Artificial intelligence (AI) is the study of intelligent behavior. While other fields such as philosophy, psychology, neuroscience, and linguistics are also concerned with the study of intelligence, the distinguishing feature of AI is that it deals primarily with information processing models. Thus the central scientific question of artificial intelligence is how intelligent behavior can be reduced to information processing. Since even the simplest computer is a completely general information processing device, the test of whether some behavior can be explained by information processing mechanisms is whether a computer can be programmed to produce the same behavior. Just as human intelligence involves gathering sensory input and producing physical action in the world, in addition to purely mental activity, the computer for AI purposes is extended to include sense organs such as cameras and microphones, and output devices such as wheels, robotic arms, and speakers.
The predominant research paradigm in artificial intelligence is to select some behavior that seems to require intelligence on the part of humans, to theorize about how the behavior might be accounted for, and to implement the theory in a computer program to produce the same behavior. If successful, such an experiment lends support to the claim that the selected behavior is reducible to information processing terms, and may suggest the program's architecture as a candidate explanation of the corresponding human process.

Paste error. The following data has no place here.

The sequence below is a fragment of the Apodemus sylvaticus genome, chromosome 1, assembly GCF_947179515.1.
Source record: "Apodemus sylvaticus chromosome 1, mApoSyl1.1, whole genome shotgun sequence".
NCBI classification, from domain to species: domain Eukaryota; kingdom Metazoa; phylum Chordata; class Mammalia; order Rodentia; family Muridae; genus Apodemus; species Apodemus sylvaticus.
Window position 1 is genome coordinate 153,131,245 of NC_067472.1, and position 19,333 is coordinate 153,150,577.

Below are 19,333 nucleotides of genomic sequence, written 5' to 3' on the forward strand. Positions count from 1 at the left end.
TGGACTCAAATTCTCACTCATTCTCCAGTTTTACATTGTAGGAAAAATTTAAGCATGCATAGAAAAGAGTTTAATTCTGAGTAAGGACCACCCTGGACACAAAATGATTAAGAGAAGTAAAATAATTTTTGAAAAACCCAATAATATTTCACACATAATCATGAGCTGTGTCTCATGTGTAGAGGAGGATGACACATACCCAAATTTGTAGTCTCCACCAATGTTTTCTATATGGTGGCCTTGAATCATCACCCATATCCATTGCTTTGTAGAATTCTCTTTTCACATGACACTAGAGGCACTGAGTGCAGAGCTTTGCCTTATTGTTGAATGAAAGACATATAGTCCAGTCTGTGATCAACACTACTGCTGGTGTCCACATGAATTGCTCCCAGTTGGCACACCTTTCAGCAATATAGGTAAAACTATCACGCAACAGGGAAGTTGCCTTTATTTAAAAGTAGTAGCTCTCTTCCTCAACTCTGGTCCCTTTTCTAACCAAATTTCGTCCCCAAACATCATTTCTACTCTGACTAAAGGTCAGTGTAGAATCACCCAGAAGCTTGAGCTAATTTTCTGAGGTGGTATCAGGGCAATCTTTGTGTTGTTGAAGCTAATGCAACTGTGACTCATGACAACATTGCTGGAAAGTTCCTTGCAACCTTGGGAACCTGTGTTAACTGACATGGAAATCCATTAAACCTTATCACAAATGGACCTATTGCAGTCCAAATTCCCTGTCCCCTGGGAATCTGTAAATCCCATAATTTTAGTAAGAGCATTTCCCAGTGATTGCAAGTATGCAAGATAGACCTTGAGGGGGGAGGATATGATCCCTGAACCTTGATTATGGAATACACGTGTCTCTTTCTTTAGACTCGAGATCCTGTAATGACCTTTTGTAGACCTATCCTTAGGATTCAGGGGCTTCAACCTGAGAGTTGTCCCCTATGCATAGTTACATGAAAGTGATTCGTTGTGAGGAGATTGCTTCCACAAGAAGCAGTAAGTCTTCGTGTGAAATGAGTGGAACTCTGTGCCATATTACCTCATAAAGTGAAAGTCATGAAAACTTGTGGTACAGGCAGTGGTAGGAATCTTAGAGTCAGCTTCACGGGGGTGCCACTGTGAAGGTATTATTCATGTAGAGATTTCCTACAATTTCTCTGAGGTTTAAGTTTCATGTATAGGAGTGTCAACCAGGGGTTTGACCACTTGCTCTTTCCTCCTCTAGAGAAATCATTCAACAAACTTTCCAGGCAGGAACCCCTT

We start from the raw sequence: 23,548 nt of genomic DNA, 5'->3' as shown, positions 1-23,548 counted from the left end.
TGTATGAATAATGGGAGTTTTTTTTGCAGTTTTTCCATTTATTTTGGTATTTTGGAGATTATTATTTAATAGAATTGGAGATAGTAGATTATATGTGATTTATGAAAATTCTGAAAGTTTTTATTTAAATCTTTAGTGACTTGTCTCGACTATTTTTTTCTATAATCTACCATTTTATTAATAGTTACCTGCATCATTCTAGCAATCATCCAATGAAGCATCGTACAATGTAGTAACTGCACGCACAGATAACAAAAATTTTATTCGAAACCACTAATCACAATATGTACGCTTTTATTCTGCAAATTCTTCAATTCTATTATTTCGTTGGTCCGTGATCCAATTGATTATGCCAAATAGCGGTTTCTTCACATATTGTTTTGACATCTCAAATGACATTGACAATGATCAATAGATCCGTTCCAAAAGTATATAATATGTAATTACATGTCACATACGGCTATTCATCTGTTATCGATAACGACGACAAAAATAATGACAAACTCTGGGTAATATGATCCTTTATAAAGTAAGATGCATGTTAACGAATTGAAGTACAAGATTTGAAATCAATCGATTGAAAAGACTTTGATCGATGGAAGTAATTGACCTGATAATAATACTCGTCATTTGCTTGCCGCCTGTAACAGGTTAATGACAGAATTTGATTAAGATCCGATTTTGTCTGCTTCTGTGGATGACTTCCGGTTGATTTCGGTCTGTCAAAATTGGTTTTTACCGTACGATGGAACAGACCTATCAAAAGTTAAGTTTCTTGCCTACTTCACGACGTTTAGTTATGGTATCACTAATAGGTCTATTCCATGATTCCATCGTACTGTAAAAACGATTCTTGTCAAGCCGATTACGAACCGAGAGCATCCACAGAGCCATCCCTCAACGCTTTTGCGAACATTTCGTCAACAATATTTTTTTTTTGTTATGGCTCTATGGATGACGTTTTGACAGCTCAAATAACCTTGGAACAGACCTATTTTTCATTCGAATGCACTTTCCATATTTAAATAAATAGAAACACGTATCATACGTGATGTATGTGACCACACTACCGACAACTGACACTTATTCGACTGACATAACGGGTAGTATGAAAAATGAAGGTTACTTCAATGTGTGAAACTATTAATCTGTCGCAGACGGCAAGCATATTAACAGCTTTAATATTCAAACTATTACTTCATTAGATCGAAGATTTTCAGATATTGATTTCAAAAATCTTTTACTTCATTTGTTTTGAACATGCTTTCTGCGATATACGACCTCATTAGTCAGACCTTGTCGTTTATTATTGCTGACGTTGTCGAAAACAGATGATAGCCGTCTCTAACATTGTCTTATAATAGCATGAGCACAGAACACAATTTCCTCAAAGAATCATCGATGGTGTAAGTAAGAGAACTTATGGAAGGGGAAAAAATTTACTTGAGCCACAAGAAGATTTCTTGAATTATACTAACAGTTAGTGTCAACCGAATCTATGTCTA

The UCLA Computer Science Department has active research in the following major subfields of artificial intelligence:
The computational systems biology (CSB) field can be selected as a major or minor field for the Ph.D. or as a specialization area for the M.S. degree in Computer Science.
Graduate studies and research in the CSB field are focused on computational modeling and analysis of biological systems and biological data.
Core coursework is concerned with the methods and tools development for computational, algorithmic, and dynamic systems network modeling of biological systems at molecular, cellular, organ, whole organism, or population levels — and leveraging them in biosystem and bioinformatics applications. Methodological studies include bioinformatics and systems biology modeling, with focus on genomics, proteomics, metabolomics, and higher levels of biological/physiological organization, as well as multiscale approaches integrating the parts.
Typical research areas with a systems focus include molecular and cellular systems biology, organ systems physiology, medical, pharmacological, pharmacokinetic (PK), pharmacodynamic (PD), toxicokinetic (TK), physiologically based PBPK-PD, PBTK, and pharmacogenomic system studies; neurosystems, imaging and remote sensing systems, robotics, learning and knowledge-based systems, visualization, and virtual clinical environments. Typical research areas with a bioinformatics focus include development of computational methods for analysis of high-throughput molecular data, including genomic sequences, gene expression data, protein-protein interaction, and genetic variation. These computational methods leverage techniques from both statistics and algorithms.